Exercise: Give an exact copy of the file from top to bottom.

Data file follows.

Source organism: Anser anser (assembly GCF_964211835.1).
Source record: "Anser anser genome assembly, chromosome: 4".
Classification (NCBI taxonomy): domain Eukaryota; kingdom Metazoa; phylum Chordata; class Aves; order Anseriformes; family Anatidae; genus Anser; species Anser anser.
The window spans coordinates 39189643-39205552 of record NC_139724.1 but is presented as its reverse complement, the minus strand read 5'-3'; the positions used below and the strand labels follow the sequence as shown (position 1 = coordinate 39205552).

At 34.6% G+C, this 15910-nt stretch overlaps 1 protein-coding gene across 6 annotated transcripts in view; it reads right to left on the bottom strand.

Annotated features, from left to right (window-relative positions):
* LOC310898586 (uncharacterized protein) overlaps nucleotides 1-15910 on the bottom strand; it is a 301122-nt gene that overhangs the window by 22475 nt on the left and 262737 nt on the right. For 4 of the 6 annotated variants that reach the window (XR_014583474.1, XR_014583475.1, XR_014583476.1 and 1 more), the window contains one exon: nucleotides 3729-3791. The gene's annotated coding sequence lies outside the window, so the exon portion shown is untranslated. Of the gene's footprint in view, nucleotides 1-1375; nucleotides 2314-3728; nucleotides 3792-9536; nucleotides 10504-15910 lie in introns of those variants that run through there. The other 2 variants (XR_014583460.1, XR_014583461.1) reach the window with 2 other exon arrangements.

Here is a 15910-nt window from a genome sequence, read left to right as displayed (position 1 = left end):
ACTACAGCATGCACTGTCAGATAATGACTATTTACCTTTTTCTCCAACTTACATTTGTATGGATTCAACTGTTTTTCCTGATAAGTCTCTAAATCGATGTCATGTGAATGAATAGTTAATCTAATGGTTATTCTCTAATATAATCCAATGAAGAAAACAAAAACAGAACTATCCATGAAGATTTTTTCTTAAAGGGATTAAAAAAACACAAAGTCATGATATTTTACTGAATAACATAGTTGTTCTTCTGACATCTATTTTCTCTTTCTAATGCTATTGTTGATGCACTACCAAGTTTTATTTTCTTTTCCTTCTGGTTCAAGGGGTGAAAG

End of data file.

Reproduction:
Source organism: Anser anser (assembly GCF_964211835.1).
Source record: "Anser anser genome assembly, chromosome: 4".
Classification (NCBI taxonomy): domain Eukaryota; kingdom Metazoa; phylum Chordata; class Aves; order Anseriformes; family Anatidae; genus Anser; species Anser anser.
The window spans coordinates 39189643-39205552 of record NC_139724.1 but is presented as its reverse complement, the minus strand read 5'-3'; the positions used below and the strand labels follow the sequence as shown (position 1 = coordinate 39205552).

At 34.6% G+C, this 15910-nt stretch overlaps 1 protein-coding gene across 6 annotated transcripts in view; it reads right to left on the bottom strand.

Annotated features, from left to right (window-relative positions):
* LOC310898586 (uncharacterized protein) overlaps nucleotides 1-15910 on the bottom strand; it is a 301122-nt gene that overhangs the window by 22475 nt on the left and 262737 nt on the right. For 4 of the 6 annotated variants that reach the window (XR_014583474.1, XR_014583475.1, XR_014583476.1 and 1 more), the window contains one exon: nucleotides 3729-3791. The gene's annotated coding sequence lies outside the window, so the exon portion shown is untranslated. Of the gene's footprint in view, nucleotides 1-1375; nucleotides 2314-3728; nucleotides 3792-9536; nucleotides 10504-15910 lie in introns of those variants that run through there. The other 2 variants (XR_014583460.1, XR_014583461.1) reach the window with 2 other exon arrangements.

Here is a 15910-nt window from a genome sequence, read left to right as displayed (position 1 = left end):
ACTACAGCATGCACTGTCAGATAATGACTATTTACCTTTTTCTCCAACTTACATTTGTATGGATTCAACTGTTTTTCCTGATAAGTCTCTAAATCGATGTCATGTGAATGAATAGTTAATCTAATGGTTATTCTCTAATATAATCCAATGAAGAAAACAAAAACAGAACTATCCATGAAGATTTTTTCTTAAAGGGATTAAAAAAACACAAAGTCATGATATTTTACTGAATAACATAGTTGTTCTTCTGACATCTATTTTCTCTTTCTAATGCTATTGTTGATGCACTACCAAGTTTTATTTTCTTTTCCTTCTGGTTCAAGGGGTGAAAG